Currently viewing the category: "Brush Footed Butterflies"
What's That Bug? does not endorse extermination

Subject:  Black and blue butterfly
Geographic location of the bug:  Northern Lower Michigan
Date: 08/12/2018
Time: 10:24 AM EDT
Your letter to the bugman:  This is a very friendly butterfly. We are camping mid August northern lower Michigan, in a small clearing in the middle of 100 acres of mixed forest. Poplar, birch, maple, pine and cedar among other underbrush species.
How you want your letter signed:  Prettpuddles

Red Spotted Purple

Dear Prettpuddles,
This gorgeous butterfly is a Red Spotted Purple.  Thanks for providing a list of plants in the area.  Poplar and birch are both caterpillar food plants for the Red Spotted Purple, a list that includes “A variety of deciduous trees: willows and poplars (Willow family), cherries, apples and pears (Rose family), birches (Birch family), oaks and beeches (Beech family), Basswood (Linden family) and others. Also recorded from currant and blueberry bushes” according to BugGuide.

Red Spotted Purple

What's That Bug? does not endorse extermination

Subject:  Is it a leaf or a rectangle with legs?
Geographic location of the bug:  Northwestern PA
Date: 08/08/2018
Time: 11:47 AM EDT
Your letter to the bugman:  I spotted this on one of our Oak trees a couple of years ago and was never able to identify it.  Having come across your site, I hope you can achieve  what I haven’t.
How you want your letter signed:  Valerie

Questionmark

Hi Valerie,
Alas, your sharpest image is cropped so tightly that it has cut off the “stem” of the leaf which adds to the camouflage effect of this Questionmark butterfly, so we have also posted a blurrier image that includes the “stem.”  The Questionmark gets its name because of the silvery marking on the hind wings that resembles a grammatical interrogation symbol.  We suspect your individual is a male, because according to Butterflies and Moths of North America:  “Males find females by perching on leaves or tree trunks in the afternoon, flying to chase other insects and even birds.”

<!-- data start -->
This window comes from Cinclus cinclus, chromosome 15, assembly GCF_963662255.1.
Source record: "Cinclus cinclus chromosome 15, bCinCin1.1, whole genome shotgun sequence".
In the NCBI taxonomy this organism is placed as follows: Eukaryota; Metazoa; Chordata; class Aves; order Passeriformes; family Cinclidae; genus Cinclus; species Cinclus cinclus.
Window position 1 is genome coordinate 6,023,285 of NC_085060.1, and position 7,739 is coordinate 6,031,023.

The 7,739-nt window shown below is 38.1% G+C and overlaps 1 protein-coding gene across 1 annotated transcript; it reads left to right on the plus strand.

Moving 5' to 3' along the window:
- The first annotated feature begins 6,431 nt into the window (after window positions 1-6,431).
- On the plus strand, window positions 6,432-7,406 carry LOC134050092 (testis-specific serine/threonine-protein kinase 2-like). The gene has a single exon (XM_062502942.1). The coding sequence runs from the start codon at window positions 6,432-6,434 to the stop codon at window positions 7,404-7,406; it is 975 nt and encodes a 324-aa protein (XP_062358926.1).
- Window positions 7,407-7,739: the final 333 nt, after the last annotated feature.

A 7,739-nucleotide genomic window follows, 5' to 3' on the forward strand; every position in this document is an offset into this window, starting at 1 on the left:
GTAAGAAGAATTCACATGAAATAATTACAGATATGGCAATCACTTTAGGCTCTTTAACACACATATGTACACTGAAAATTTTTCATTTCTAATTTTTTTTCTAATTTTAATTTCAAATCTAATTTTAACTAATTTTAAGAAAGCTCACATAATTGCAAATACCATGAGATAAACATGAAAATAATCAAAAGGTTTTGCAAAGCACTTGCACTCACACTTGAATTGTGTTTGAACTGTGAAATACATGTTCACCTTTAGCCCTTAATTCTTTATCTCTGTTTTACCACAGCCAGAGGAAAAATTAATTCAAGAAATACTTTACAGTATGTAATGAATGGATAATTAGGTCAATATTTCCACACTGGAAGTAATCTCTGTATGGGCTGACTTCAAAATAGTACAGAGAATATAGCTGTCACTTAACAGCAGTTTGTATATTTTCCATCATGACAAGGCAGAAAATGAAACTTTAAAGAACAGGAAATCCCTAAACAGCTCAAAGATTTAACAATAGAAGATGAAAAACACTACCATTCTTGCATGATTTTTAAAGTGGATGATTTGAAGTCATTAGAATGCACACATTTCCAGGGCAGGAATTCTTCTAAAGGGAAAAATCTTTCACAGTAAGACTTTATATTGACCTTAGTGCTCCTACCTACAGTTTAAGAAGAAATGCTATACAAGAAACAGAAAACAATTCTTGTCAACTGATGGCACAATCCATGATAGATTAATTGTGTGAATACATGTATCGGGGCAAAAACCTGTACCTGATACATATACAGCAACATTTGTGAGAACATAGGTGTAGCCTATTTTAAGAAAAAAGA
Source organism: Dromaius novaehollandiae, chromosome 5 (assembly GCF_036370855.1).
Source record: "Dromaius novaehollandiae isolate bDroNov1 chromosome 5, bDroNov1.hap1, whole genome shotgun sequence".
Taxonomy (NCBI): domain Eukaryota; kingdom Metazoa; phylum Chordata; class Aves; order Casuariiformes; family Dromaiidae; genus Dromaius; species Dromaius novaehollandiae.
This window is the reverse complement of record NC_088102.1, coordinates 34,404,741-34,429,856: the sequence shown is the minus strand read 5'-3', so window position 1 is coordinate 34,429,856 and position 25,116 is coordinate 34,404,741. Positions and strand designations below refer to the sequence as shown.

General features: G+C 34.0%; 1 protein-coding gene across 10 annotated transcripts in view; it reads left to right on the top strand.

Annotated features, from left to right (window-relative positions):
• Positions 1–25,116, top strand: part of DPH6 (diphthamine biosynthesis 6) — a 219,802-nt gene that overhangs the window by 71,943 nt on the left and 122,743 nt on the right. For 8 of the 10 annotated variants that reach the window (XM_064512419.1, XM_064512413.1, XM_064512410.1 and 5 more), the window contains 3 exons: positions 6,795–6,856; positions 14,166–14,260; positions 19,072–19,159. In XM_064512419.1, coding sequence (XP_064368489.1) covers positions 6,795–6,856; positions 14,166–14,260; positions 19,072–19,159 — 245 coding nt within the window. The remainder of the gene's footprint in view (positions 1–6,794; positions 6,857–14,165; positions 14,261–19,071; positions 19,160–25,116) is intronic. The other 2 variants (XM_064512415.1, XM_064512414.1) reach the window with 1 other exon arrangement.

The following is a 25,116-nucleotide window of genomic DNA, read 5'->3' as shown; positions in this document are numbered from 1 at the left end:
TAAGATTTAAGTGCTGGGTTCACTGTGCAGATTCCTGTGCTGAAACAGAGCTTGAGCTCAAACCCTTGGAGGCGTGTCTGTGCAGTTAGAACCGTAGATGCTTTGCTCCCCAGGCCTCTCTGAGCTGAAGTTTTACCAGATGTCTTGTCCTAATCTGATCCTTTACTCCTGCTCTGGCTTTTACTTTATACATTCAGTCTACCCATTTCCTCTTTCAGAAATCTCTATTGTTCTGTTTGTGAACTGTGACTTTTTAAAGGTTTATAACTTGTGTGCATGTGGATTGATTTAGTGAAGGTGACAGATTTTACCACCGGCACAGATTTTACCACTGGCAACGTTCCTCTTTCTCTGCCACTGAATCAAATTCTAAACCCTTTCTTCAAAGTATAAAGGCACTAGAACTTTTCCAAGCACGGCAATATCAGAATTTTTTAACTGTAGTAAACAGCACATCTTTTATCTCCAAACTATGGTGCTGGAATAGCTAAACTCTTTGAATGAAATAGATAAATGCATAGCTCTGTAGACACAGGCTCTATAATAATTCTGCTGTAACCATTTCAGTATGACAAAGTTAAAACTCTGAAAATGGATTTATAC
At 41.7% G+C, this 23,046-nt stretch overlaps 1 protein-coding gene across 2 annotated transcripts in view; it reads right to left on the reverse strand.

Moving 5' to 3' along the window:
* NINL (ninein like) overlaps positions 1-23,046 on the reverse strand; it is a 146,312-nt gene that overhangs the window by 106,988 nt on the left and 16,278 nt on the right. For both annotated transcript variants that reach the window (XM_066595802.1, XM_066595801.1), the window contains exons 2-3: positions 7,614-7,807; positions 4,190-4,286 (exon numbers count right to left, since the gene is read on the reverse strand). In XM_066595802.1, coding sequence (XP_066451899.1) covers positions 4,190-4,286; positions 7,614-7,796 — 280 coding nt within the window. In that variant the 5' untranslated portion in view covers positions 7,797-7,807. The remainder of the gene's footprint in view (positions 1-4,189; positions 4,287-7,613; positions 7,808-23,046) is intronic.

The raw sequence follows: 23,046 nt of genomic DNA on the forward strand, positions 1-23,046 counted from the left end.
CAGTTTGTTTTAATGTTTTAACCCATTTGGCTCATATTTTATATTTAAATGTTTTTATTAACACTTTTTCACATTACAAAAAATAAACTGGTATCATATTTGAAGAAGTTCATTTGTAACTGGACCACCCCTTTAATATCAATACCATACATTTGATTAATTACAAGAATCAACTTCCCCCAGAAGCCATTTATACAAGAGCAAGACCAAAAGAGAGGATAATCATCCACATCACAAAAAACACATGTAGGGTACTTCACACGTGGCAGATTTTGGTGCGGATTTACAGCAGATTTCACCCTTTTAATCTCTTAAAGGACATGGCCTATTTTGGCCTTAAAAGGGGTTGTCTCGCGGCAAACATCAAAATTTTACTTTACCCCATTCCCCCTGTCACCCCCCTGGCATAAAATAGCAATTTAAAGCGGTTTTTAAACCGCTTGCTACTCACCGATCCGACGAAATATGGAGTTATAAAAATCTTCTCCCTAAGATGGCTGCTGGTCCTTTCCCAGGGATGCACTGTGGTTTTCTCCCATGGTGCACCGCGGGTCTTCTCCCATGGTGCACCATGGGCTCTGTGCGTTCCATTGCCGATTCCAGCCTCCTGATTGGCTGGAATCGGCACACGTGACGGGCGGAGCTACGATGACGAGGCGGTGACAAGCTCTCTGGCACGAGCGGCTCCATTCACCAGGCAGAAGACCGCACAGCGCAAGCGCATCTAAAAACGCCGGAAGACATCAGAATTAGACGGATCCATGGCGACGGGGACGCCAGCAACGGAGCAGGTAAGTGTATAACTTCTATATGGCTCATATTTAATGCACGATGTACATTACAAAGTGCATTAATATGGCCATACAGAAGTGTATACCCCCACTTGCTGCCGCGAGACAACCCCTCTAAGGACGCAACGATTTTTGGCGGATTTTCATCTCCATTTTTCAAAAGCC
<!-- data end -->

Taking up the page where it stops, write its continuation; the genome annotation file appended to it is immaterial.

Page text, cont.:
Questionmark

What's That Bug? does not endorse extermination

Subject:  Red spotted purple butterflies
Geographic location of the bug:  Shohola Lake, PA
Date: 07/30/2018
Time: 03:48 PM EDT
Your letter to the bugman:  These butterflies were alighting on one spot of gravel road by Shohola Lake.  It looks to be coyote scat (hair & bone fragments, pawprints seen in mud nearby).
They allowed me to approach slowly and I was lucky to get these shots.  They are truly gorgeous.
How you want your letter signed:  Paula K

Red Spotted Purple

Dear Paula,
Thanks so much for sending in your wonderful images of Red Spotted Purples “puddling” on coyote scat.  We have decided to make your submission our Bug of the Month for August 2018.  Though butterflies are generally thought of as pollinators that visit flowers, they will often visit more unsavory substances, including puddles of urine, scat, putrefying flesh, rotting fruit and mud puddles to ingest salts and minerals found there.

Red Spotted Purples

Dear Daniel,
I’m honored to have my photos chosen as Bug of the Month!  And now I know about “puddling.”
Some years back I send you photos of mating buck moths from Shohola Lake, PA.  It seems a great place to find interesting insects. And as I wrote back then, your site is a natural treasure!